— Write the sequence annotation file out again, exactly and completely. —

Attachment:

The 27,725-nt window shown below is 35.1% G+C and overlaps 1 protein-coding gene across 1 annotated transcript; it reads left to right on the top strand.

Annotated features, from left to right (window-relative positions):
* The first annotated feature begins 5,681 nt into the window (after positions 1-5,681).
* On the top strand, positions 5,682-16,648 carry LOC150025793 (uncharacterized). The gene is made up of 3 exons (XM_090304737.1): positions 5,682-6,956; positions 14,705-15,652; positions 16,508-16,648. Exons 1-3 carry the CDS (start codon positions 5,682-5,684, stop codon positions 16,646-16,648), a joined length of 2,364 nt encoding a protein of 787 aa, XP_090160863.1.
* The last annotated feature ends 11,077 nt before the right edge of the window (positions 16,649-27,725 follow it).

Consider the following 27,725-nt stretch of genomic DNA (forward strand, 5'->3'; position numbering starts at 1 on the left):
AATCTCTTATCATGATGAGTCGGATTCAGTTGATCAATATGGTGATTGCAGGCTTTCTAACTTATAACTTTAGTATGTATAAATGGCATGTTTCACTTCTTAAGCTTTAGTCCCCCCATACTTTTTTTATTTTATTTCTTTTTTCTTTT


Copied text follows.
The 27,725-nt window shown below is 35.1% G+C and overlaps 1 protein-coding gene across 1 annotated transcript; it reads left to right on the top strand.

Annotated features, from left to right (window-relative positions):
* The first annotated feature begins 5,681 nt into the window (after positions 1-5,681).
* On the top strand, positions 5,682-16,648 carry LOC150025793 (uncharacterized). The gene is made up of 3 exons (XM_090304737.1): positions 5,682-6,956; positions 14,705-15,652; positions 16,508-16,648. Exons 1-3 carry the CDS (start codon positions 5,682-5,684, stop codon positions 16,646-16,648), a joined length of 2,364 nt encoding a protein of 787 aa, XP_090160863.1.
* The last annotated feature ends 11,077 nt before the right edge of the window (positions 16,649-27,725 follow it).

Consider the following 27,725-nt stretch of genomic DNA (forward strand, 5'->3'; position numbering starts at 1 on the left):
AATCTCTTATCATGATGAGTCGGATTCAGTTGATCAATATGGTGATTGCAGGCTTTCTAACTTATAACTTTAGTATGTATAAATGGCATGTTTCACTTCTTAAGCTTTAGTCCCCCCATACTTTTTTTATTTTATTTCTTTTTTCTTTT